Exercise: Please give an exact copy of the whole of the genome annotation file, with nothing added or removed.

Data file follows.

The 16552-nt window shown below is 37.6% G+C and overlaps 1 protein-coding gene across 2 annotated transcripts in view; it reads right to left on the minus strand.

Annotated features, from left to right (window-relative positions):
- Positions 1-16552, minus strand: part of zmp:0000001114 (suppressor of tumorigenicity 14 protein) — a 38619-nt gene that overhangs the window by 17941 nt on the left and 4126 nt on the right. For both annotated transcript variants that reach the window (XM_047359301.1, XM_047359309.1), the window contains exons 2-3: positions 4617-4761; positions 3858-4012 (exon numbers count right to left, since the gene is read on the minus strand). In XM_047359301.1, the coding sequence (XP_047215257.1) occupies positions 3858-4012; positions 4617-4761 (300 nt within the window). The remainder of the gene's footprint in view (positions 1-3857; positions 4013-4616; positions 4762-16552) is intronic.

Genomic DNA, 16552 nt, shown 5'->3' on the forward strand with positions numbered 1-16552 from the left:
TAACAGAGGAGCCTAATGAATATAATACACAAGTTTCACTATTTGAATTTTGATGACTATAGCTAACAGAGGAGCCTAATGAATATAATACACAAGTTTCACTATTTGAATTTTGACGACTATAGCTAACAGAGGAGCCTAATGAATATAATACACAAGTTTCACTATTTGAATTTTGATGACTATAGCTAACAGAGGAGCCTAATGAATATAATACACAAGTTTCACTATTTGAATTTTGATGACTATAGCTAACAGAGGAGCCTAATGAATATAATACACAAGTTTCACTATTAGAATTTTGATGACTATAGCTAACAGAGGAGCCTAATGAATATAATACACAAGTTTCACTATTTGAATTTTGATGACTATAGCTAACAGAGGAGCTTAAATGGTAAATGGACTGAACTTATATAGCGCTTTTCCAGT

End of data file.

The 16552-nt window shown below is 37.6% G+C and overlaps 1 protein-coding gene across 2 annotated transcripts in view; it reads right to left on the minus strand.

Annotated features, from left to right (window-relative positions):
- Positions 1-16552, minus strand: part of zmp:0000001114 (suppressor of tumorigenicity 14 protein) — a 38619-nt gene that overhangs the window by 17941 nt on the left and 4126 nt on the right. For both annotated transcript variants that reach the window (XM_047359301.1, XM_047359309.1), the window contains exons 2-3: positions 4617-4761; positions 3858-4012 (exon numbers count right to left, since the gene is read on the minus strand). In XM_047359301.1, the coding sequence (XP_047215257.1) occupies positions 3858-4012; positions 4617-4761 (300 nt within the window). The remainder of the gene's footprint in view (positions 1-3857; positions 4013-4616; positions 4762-16552) is intronic.

Genomic DNA, 16552 nt, shown 5'->3' on the forward strand with positions numbered 1-16552 from the left:
TAACAGAGGAGCCTAATGAATATAATACACAAGTTTCACTATTTGAATTTTGATGACTATAGCTAACAGAGGAGCCTAATGAATATAATACACAAGTTTCACTATTTGAATTTTGACGACTATAGCTAACAGAGGAGCCTAATGAATATAATACACAAGTTTCACTATTTGAATTTTGATGACTATAGCTAACAGAGGAGCCTAATGAATATAATACACAAGTTTCACTATTTGAATTTTGATGACTATAGCTAACAGAGGAGCCTAATGAATATAATACACAAGTTTCACTATTAGAATTTTGATGACTATAGCTAACAGAGGAGCCTAATGAATATAATACACAAGTTTCACTATTTGAATTTTGATGACTATAGCTAACAGAGGAGCTTAAATGGTAAATGGACTGAACTTATATAGCGCTTTTCCAGT